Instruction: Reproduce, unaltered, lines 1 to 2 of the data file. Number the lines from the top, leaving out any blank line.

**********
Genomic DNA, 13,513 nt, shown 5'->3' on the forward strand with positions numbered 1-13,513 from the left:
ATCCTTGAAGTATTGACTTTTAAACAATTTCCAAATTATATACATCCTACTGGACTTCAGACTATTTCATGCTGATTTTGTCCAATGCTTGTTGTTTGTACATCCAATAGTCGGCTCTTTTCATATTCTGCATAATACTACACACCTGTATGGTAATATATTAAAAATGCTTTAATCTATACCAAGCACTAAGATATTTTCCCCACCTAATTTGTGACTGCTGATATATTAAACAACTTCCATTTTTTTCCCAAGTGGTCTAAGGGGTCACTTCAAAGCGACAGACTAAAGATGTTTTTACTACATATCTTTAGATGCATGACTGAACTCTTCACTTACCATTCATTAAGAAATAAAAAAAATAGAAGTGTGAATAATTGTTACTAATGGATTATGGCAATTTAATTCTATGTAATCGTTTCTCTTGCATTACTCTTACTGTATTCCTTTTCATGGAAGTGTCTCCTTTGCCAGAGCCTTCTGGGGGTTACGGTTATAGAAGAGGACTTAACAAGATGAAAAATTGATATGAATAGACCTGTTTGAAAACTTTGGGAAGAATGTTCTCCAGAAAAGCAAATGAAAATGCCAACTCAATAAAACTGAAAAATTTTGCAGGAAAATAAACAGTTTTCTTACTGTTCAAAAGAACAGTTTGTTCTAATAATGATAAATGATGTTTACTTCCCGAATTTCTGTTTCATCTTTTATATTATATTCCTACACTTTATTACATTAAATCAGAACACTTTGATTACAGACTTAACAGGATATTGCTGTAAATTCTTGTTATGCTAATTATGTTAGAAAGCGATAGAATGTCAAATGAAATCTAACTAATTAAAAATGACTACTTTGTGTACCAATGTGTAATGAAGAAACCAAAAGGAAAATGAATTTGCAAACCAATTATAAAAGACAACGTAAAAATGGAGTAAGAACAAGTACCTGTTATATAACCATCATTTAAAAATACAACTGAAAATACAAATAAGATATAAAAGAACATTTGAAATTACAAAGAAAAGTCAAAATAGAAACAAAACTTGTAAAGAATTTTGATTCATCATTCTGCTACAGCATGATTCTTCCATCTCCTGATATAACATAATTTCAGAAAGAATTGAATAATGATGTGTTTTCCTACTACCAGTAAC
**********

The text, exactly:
Genomic DNA, 13,513 nt, shown 5'->3' on the forward strand with positions numbered 1-13,513 from the left:
ATCCTTGAAGTATTGACTTTTAAACAATTTCCAAATTATATACATCCTACTGGACTTCAGACTATTTCATGCTGATTTTGTCCAATGCTTGTTGTTTGTACATCCAATAGTCGGCTCTTTTCATATTCTGCATAATACTACACACCTGTATGGTAATATATTAAAAATGCTTTAATCTATACCAAGCACTAAGATATTTTCCCCACCTAATTTGTGACTGCTGATATATTAAACAACTTCCATTTTTTTCCCAAGTGGTCTAAGGGGTCACTTCAAAGCGACAGACTAAAGATGTTTTTACTACATATCTTTAGATGCATGACTGAACTCTTCACTTACCATTCATTAAGAAATAAAAAAAATAGAAGTGTGAATAATTGTTACTAATGGATTATGGCAATTTAATTCTATGTAATCGTTTCTCTTGCATTACTCTTACTGTATTCCTTTTCATGGAAGTGTCTCCTTTGCCAGAGCCTTCTGGGGGTTACGGTTATAGAAGAGGACTTAACAAGATGAAAAATTGATATGAATAGACCTGTTTGAAAACTTTGGGAAGAATGTTCTCCAGAAAAGCAAATGAAAATGCCAACTCAATAAAACTGAAAAATTTTGCAGGAAAATAAACAGTTTTCTTACTGTTCAAAAGAACAGTTTGTTCTAATAATGATAAATGATGTTTACTTCCCGAATTTCTGTTTCATCTTTTATATTATATTCCTACACTTTATTACATTAAATCAGAACACTTTGATTACAGACTTAACAGGATATTGCTGTAAATTCTTGTTATGCTAATTATGTTAGAAAGCGATAGAATGTCAAATGAAATCTAACTAATTAAAAATGACTACTTTGTGTACCAATGTGTAATGAAGAAACCAAAAGGAAAATGAATTTGCAAACCAATTATAAAAGACAACGTAAAAATGGAGTAAGAACAAGTACCTGTTATATAACCATCATTTAAAAATACAACTGAAAATACAAATAAGATATAAAAGAACATTTGAAATTACAAAGAAAAGTCAAAATAGAAACAAAACTTGTAAAGAATTTTGATTCATCATTCTGCTACAGCATGATTCTTCCATCTCCTGATATAACATAATTTCAGAAAGAATTGAATAATGATGTGTTTTCCTACTACCAGTAAC